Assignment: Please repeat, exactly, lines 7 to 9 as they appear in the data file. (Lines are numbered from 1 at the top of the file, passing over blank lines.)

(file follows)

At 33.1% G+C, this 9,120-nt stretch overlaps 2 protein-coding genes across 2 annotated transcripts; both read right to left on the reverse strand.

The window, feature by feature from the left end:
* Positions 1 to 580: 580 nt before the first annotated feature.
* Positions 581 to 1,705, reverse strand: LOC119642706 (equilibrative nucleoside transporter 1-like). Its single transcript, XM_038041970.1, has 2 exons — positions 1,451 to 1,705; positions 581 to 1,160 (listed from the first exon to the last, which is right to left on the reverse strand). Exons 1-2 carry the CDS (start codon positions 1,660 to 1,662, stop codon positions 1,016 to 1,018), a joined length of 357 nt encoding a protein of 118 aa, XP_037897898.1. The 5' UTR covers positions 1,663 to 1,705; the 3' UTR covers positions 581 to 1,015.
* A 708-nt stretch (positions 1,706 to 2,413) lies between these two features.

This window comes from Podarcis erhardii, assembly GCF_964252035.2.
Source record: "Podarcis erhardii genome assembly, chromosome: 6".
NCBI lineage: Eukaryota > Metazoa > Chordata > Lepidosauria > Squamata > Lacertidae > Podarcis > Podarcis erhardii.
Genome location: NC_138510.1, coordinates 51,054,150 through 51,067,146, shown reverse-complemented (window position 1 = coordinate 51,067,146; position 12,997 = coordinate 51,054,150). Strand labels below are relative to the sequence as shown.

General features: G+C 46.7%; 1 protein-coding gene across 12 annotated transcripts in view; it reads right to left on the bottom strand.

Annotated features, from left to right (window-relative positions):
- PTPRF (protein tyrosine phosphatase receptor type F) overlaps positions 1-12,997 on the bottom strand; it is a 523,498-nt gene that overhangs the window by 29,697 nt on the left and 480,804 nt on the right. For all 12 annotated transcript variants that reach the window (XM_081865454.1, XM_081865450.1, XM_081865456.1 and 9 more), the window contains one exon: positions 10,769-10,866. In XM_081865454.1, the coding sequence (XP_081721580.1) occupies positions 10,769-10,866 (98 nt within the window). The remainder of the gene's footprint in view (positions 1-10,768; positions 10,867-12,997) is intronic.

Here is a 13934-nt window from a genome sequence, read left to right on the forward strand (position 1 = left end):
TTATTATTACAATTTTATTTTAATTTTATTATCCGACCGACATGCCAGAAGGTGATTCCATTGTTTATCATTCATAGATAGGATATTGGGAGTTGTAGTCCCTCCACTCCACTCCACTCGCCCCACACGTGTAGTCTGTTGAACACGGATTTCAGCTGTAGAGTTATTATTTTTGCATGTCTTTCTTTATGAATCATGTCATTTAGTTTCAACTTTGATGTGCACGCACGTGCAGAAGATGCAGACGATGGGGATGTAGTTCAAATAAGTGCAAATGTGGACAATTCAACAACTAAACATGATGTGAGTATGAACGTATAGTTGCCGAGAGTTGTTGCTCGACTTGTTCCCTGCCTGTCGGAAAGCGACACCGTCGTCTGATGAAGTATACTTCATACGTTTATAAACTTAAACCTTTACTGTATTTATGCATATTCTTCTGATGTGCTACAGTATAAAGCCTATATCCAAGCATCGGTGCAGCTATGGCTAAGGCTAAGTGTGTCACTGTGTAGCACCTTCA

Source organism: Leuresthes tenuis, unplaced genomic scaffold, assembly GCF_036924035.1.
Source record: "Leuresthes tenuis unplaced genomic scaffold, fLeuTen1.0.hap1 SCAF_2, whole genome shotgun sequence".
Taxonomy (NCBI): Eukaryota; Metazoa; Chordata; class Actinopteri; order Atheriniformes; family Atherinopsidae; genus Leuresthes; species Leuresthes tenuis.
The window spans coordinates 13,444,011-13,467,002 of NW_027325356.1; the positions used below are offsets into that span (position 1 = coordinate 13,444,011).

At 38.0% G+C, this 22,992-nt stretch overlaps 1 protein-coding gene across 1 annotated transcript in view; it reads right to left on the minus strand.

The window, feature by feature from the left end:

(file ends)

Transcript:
Source record: "Podarcis erhardii genome assembly, chromosome: 6".
NCBI lineage: Eukaryota > Metazoa > Chordata > Lepidosauria > Squamata > Lacertidae > Podarcis > Podarcis erhardii.
Genome location: NC_138510.1, coordinates 51,054,150 through 51,067,146, shown reverse-complemented (window position 1 = coordinate 51,067,146; position 12,997 = coordinate 51,054,150). Strand labels below are relative to the sequence as shown.